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S.D. to consider bills to allow businesses to refuse services for same-sex ceremonies

Saturday, January 25, 2014
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PIERRE, S.D. — Two bills filed in the South Dakota Legislature seek to protect clergy, church officials and businesspeople who refuse to provide services for same-sex marriages or receptions because of their religious beliefs.

South Dakota capitol in Pierre.

South Dakota capitol in Pierre.

The South Dakota Constitution and states laws already ban gay marriage, but Sen. Ernie Otten, R-Tea, said he proposed the bills because courts could overturn the ban as they have in other states. Lawsuits in some states have threatened businesses that refused to provide wedding cakes, flowers or other services for same-sex ceremonies, he said.

The bills would prevent clergy or businesses from being forced to perform or supply goods or services to anything related to same-sex marriages. It could allow a South Dakota business to refuse to host a reception for a same-sex couple legally married in another state.

The bills also say clergy and businesses could not be sued or charged with crimes if they refused to take part in gay marriages.

Otten said the measures are not intended to hurt gay people, but he believes gay-rights activists are going too far in suing people who refuse to perform same-sex marriage ceremonies or to provide services for such weddings.

“It’s unconscionable that somebody from the outside would come in and bring a family business to ruin over activism,” Otten said.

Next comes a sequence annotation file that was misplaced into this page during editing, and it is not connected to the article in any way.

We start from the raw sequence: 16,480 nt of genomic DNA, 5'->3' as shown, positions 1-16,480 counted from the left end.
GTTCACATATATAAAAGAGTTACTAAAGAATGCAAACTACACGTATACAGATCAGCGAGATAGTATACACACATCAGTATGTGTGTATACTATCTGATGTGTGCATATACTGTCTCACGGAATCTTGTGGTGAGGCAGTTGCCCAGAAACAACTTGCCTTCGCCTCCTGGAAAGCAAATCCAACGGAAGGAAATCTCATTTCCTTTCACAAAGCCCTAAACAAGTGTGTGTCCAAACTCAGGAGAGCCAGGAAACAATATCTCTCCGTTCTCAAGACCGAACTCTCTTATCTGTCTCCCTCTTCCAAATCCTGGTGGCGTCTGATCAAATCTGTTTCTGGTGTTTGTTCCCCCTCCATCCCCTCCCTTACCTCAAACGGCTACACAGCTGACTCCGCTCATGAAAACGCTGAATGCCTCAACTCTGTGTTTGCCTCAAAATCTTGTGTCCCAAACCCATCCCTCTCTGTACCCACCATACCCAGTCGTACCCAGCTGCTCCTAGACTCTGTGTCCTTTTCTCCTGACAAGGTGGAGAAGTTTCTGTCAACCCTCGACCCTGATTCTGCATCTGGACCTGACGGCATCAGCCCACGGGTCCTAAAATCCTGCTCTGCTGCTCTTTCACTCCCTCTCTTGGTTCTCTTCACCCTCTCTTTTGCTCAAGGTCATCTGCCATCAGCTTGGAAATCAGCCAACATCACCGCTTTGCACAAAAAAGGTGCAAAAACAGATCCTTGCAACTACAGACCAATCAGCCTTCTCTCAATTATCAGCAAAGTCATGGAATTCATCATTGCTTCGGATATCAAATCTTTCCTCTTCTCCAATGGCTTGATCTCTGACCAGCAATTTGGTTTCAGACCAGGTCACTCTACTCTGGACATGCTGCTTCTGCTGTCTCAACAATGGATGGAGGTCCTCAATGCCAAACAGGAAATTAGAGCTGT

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Don Frankenfeld, of Rapid City, a member of Equality South Dakota, said he believes the bill dealing with clergy is irrelevant because the constitutional separation of church and state protects clergy members from being forced to perform any ceremony that runs counter to their beliefs.

Frankenfeld said the measure dealing with businesses seems to be an assault on the federal Civil Rights Act of 1964, which was passed mostly to prevent businesses from refusing service to black people.

“You can’t be forced to believe that gay marriage is OK. But you can be forced and you should be forced in your business to provide the same goods and services you provide to anyone else, regardless of their orientation or their color or their religion,” Frankenfeld said.

Rep. Steve Hickey, R-Sioux Falls, the lead House sponsor of the measures, said the bills are tolerant of gay people and those who oppose same-sex marriage. Gay people can find someone to marry them and provide wedding services, but they shouldn’t be able to force pastors or businesses to take part.

A similar bill is currently pending in Arizona.

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